“By now most of the artists are gone, although there are a few holdouts,” she laments. “The building has an empty feel to it right now. The life that was there due to the artists really has been extinguished.” Undaunted, McCann sneaked back into the Spring Street space for last month’s Tara McPherson show and this month’s Justin Wood installation. “I’m letting the landlord make the first move,” she says. “I think it’s a positive thing. It’s like: Don’t screw with the artists, because we’re not so passive or powerless. I think that’s what people count on.” 

Chances are, McCann will merely move her flat files one block over to Main, but — lest there be any doubt about her ability to morph Zone 9 onto any wall, surface or space required — she’s already talking of taking the flat files on the road. “I grew up in the suburbs,” she says, erupting in laughter. “We had bookmobiles!”

   Hmm, the gallery may end up living in a vehicle? Well, welcome neighbor from another who is, again. I assume she was jesting, still the idea has a certain appeal not just as a presentation but as protest.

  Zen hugs, Joe

www.geocities.com/jos_reyn

 



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<DIV>&nbsp;&nbsp; This is exerpted from the current LA Weekly. The article concerns a gallery and can be found in the art section if you choose to read the whole.&nbsp; I found the oddness of the juxtaposition that the gallery had done a show involving homeless people and now is about to become homeless itself. </DIV>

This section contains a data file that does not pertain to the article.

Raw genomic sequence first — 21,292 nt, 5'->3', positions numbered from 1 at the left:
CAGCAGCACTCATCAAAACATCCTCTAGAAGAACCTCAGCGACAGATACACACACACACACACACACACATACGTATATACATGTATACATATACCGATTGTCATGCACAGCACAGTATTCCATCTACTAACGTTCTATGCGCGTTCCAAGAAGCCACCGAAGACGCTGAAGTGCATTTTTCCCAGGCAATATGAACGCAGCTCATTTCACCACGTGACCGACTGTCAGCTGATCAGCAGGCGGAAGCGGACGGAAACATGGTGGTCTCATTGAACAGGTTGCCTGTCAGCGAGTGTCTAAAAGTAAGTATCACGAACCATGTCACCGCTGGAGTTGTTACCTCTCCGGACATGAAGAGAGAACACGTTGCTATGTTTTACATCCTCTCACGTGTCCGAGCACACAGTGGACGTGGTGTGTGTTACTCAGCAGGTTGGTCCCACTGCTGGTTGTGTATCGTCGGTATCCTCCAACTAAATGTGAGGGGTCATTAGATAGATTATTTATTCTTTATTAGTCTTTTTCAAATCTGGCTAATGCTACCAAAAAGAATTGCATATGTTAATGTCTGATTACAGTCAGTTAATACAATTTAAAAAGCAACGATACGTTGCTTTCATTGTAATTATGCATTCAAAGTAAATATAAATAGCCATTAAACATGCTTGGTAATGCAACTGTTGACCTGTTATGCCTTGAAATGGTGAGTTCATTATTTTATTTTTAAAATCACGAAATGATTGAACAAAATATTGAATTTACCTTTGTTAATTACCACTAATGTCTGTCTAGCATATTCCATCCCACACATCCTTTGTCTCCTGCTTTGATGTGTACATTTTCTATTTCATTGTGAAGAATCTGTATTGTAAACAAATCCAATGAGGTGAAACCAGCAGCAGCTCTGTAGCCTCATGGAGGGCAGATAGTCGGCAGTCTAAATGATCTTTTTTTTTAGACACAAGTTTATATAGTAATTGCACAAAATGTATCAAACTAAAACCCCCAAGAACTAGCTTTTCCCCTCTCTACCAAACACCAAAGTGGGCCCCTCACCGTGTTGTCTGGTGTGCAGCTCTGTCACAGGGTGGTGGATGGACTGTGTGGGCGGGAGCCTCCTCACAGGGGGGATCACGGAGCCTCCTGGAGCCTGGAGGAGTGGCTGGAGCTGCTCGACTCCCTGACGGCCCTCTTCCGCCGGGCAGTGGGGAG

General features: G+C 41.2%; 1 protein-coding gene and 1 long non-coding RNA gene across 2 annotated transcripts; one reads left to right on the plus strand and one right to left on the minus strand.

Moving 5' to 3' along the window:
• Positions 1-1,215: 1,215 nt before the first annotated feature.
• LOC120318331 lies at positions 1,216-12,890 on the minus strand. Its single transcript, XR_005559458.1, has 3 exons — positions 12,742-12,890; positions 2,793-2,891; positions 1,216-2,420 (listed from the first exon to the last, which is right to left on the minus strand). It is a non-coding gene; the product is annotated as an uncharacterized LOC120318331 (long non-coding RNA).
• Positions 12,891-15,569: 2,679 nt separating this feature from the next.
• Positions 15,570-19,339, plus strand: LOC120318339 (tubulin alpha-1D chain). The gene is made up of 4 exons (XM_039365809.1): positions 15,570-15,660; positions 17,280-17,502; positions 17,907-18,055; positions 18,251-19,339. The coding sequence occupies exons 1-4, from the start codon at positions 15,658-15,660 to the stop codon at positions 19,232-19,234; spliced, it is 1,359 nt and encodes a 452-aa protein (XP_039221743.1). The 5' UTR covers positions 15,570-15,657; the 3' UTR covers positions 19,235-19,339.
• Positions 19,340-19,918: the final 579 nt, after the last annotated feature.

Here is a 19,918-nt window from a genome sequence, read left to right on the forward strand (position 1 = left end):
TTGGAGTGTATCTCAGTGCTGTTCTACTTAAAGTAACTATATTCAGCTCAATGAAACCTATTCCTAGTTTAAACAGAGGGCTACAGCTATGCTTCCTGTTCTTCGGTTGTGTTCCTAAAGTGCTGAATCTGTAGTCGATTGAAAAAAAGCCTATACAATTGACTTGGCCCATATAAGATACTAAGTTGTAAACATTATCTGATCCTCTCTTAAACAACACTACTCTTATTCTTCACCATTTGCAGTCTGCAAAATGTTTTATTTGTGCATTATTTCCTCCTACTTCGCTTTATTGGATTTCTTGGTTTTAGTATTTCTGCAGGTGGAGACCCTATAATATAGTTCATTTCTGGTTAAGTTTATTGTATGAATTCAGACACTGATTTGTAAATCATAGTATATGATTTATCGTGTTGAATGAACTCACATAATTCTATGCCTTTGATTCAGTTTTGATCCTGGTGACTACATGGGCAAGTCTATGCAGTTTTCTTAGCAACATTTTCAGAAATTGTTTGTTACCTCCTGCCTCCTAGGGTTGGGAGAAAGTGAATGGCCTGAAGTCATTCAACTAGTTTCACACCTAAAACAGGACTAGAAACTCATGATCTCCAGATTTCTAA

<DIV>&nbsp;&nbsp; Ah, gentrification I guess. That word just inspires me to do art with litres of petro and a match...</DIV>
<DIV>
<P><EM><FONT face="comic sans ms">Arguably her boldest venture was the July 4, 2001, “America the Beautiful: A Drive-by,” a group public-art exhibit mounted on Los Angeles Street between Third and Fourth — inspired by a man she met who designed complex cardboard-box “condos” for his homeless neighbors. McCann received a lot of grumbling e-mails — such as “This show is an attempt for the art community to use the homeless as a way to look at their art” — most of them from the artists she solicited. The homeless, for their part, were enthusiastic, says McCann, and she helped to sell some of their art to the slumming Westsiders. A few even made off with the displayed cardboard-box art, an act that McCann took as a compliment.</FONT></EM></P>
<P><EM><FONT face="comic sans ms"></FONT></EM>&nbsp;</P>